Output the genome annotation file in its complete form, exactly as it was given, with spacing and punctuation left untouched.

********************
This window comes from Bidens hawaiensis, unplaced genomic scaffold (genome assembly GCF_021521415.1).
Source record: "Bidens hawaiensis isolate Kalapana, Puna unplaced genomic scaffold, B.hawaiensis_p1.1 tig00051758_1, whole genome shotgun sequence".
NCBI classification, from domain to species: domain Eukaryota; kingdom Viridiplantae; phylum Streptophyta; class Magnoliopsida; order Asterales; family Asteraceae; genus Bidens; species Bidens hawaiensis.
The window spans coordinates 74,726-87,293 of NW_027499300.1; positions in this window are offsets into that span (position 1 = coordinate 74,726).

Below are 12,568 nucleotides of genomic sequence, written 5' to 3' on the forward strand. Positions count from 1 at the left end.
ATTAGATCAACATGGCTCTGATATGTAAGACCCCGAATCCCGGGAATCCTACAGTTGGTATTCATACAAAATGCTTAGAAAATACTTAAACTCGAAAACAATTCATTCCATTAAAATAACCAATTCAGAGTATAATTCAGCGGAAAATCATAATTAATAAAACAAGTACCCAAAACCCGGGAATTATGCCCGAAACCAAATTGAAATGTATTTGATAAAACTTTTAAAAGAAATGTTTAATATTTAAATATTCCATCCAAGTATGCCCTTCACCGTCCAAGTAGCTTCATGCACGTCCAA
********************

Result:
This window comes from Bidens hawaiensis, unplaced genomic scaffold (genome assembly GCF_021521415.1).
Source record: "Bidens hawaiensis isolate Kalapana, Puna unplaced genomic scaffold, B.hawaiensis_p1.1 tig00051758_1, whole genome shotgun sequence".
NCBI classification, from domain to species: domain Eukaryota; kingdom Viridiplantae; phylum Streptophyta; class Magnoliopsida; order Asterales; family Asteraceae; genus Bidens; species Bidens hawaiensis.
The window spans coordinates 74,726-87,293 of NW_027499300.1; positions in this window are offsets into that span (position 1 = coordinate 74,726).

Below are 12,568 nucleotides of genomic sequence, written 5' to 3' on the forward strand. Positions count from 1 at the left end.
ATTAGATCAACATGGCTCTGATATGTAAGACCCCGAATCCCGGGAATCCTACAGTTGGTATTCATACAAAATGCTTAGAAAATACTTAAACTCGAAAACAATTCATTCCATTAAAATAACCAATTCAGAGTATAATTCAGCGGAAAATCATAATTAATAAAACAAGTACCCAAAACCCGGGAATTATGCCCGAAACCAAATTGAAATGTATTTGATAAAACTTTTAAAAGAAATGTTTAATATTTAAATATTCCATCCAAGTATGCCCTTCACCGTCCAAGTAGCTTCATGCACGTCCAA